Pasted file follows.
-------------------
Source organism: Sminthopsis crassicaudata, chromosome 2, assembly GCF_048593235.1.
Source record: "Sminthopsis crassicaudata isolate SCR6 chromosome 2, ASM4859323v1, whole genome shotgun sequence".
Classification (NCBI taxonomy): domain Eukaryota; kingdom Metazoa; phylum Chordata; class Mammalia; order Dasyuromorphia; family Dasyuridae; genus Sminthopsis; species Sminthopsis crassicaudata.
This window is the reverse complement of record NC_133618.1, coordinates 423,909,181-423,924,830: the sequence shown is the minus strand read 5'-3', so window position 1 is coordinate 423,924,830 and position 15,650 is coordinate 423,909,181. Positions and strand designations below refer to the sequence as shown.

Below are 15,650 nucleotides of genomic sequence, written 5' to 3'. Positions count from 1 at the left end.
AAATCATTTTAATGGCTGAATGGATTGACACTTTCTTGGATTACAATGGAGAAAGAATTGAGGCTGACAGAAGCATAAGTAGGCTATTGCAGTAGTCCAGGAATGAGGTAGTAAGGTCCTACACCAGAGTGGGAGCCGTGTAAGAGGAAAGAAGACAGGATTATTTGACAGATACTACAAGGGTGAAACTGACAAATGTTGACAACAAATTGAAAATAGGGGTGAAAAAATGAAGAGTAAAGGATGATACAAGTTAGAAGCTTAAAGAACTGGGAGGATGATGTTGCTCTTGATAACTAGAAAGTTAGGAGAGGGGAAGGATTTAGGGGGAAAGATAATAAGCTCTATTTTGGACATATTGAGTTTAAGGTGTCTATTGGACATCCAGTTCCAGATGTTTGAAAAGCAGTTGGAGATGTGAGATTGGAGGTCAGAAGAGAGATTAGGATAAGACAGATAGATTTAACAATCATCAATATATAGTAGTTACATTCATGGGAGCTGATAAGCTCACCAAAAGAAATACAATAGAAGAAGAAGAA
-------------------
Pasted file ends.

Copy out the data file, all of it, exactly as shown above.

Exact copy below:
Source organism: Sminthopsis crassicaudata, chromosome 2, assembly GCF_048593235.1.
Source record: "Sminthopsis crassicaudata isolate SCR6 chromosome 2, ASM4859323v1, whole genome shotgun sequence".
Classification (NCBI taxonomy): domain Eukaryota; kingdom Metazoa; phylum Chordata; class Mammalia; order Dasyuromorphia; family Dasyuridae; genus Sminthopsis; species Sminthopsis crassicaudata.
This window is the reverse complement of record NC_133618.1, coordinates 423,909,181-423,924,830: the sequence shown is the minus strand read 5'-3', so window position 1 is coordinate 423,924,830 and position 15,650 is coordinate 423,909,181. Positions and strand designations below refer to the sequence as shown.

Below are 15,650 nucleotides of genomic sequence, written 5' to 3'. Positions count from 1 at the left end.
AAATCATTTTAATGGCTGAATGGATTGACACTTTCTTGGATTACAATGGAGAAAGAATTGAGGCTGACAGAAGCATAAGTAGGCTATTGCAGTAGTCCAGGAATGAGGTAGTAAGGTCCTACACCAGAGTGGGAGCCGTGTAAGAGGAAAGAAGACAGGATTATTTGACAGATACTACAAGGGTGAAACTGACAAATGTTGACAACAAATTGAAAATAGGGGTGAAAAAATGAAGAGTAAAGGATGATACAAGTTAGAAGCTTAAAGAACTGGGAGGATGATGTTGCTCTTGATAACTAGAAAGTTAGGAGAGGGGAAGGATTTAGGGGGAAAGATAATAAGCTCTATTTTGGACATATTGAGTTTAAGGTGTCTATTGGACATCCAGTTCCAGATGTTTGAAAAGCAGTTGGAGATGTGAGATTGGAGGTCAGAAGAGAGATTAGGATAAGACAGATAGATTTAACAATCATCAATATATAGTAGTTACATTCATGGGAGCTGATAAGCTCACCAAAAGAAATACAATAGAAGAAGAAGAA